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CINCH - Health Economics Research Center

Virtual Essen Health Economics Seminar

27.10.2020

On Monday, November 2 2020, 16:00 - 17:30, Libertad González (Universitat Pompeu Fabra) will present:

Prenatal Transfers and Infant Health: Evidence from Spain

We estimate the impact of a cash transfer to women on their (future) children’s birth outcomes, exploiting the introduction of a universal child benefit in Spain. Using administrative data from birth records and a regression discontinuity approach, we find that low-income women who received the benefit were much less likely to give birth to low birth-weight children, several years down the road. A 2,500-euro transfer led to a 2.2 decline in low birth-weight status among women in poor households. Given that about 6% of children were low birth-weight, this represents a 36% reduction. We find that the effect is driven by both longer gestation and faster intrauterine growth. We provide some evidence of improved maternal health behaviors and outcomes. Recent research suggests that benefits targeting pregnant women may be more effective than later interventions, given the strong persistence of fetal health effects. Our results suggest that the impact may be even stronger if women are targeted even earlier, before conception.

Room: Due to the current situation regarding the COVID-19 pandemic, the talk will be held in a virtual seminar room. For more information click here.


Virtual Essen Health Economics Seminar

21.10.2020

On Monday, October 26 2020, 16:00 - 17:30, Tobias Müller (Bern University of Applied Sciences) will present:

Rents for Pills: How Financial Incentives Influence Physician Behavior

We study the "perfect agent" hypothesis by exploiting a recent regime-change in drug dispensing introducing financial incentives into the drug prescription decisions of physicians in two large Swiss cities. Using detailed physician-, patient- and product-level claims data from a large health insurer, we find that dispensing leads to significant increases in drug spending per patient by up to 15%. Our analysis is indicative that dispensing operates through two main channels: a) physicians increase the number of packages prescribed to patients which is compatible with a package size channel and b) physicians switch to more profitable brands implying a cherry-picking response. On the other hand, our findings suggest that the financial rewards inherent in dispensing do not alter the dosage-decisions of doctors nor do they result in practice style changes. Overall, our analysis shows that dispensing induces physicians to engage in rent-seeking behavior resulting in avoidable costs for the health care system.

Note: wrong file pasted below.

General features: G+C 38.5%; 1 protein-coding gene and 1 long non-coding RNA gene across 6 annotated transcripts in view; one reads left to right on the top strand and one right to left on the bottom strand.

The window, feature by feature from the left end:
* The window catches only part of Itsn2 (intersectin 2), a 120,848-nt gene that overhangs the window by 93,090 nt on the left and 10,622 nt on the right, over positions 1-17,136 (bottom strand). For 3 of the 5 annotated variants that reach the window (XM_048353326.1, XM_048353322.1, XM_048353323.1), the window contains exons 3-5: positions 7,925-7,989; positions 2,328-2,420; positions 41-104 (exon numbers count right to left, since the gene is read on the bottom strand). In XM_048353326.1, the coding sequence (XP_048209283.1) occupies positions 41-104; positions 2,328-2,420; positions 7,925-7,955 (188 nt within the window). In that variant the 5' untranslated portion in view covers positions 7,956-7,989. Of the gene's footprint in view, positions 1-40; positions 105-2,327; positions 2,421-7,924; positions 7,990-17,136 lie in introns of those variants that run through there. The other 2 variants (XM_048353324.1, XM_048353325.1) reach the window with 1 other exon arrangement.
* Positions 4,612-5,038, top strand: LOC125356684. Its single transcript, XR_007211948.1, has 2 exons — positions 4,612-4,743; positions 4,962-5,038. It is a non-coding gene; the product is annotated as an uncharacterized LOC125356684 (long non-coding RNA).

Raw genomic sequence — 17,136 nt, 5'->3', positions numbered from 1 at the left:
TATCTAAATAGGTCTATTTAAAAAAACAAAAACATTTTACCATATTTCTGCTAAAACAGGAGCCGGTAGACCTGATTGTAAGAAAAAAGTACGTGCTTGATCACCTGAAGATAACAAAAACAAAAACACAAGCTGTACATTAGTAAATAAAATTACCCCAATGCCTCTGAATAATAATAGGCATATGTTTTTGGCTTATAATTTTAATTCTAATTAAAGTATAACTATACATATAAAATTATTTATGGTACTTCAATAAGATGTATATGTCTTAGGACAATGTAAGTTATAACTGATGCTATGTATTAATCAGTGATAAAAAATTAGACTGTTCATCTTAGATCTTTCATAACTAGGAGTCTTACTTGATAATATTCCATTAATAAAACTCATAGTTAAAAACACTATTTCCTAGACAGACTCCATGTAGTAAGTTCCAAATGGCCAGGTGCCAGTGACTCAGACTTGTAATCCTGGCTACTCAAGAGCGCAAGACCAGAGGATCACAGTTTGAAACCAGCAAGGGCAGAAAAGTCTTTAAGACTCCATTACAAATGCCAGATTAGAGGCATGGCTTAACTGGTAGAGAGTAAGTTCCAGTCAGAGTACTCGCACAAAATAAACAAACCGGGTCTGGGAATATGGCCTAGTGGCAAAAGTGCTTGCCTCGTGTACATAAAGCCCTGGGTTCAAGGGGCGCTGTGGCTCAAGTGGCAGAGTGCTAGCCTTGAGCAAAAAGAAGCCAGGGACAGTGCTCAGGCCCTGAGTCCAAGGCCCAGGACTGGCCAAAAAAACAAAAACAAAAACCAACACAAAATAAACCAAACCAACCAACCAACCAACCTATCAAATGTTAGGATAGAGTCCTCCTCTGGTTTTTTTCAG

Room: Due to the current situation regarding the COVID-19 pandemic, the talk will be held in a virtual seminar room. For more information click here.


Virtual Essen Health Economics Seminar

13.10.2020

On Monday, October 19 2020, 16:00 - 17:30, Abel Brodeur (University of Ottawa) will present:

Cost-Benefit Analysis of COVID-19 Lockdowns

In this paper, we examine the cost-benefits of lockdowns in the U.S. We first document the impacts of lockdowns on labor market outcomes. Our estimates suggest that these policies increased unemployment by nearly 2.5 percentage points. We apply our estimates to compute lost income ($15.7-$26.9 billion), reduced government income tax revenues ($2.7-$4.6 billion), and increased unemployment insurance benefit payments ($20.8-$35.5 billion). We complement our analysis with estimates of COVID-19 impact from other studies on reduced COVID-19 incidence, hospitalizations, crime, air pollution and car collisions, and increased incidence of domestic violence. Our estimates suggest that it is unclear whether or not lockdowns are cost effective. We conclude with a discussion of other policies, such as mask mandates, which might be more efficient to face a COVID-19 second wave.

Room: Due to the current situation regarding the COVID-19 pandemic, the talk will be held in a virtual seminar room. For more information click here.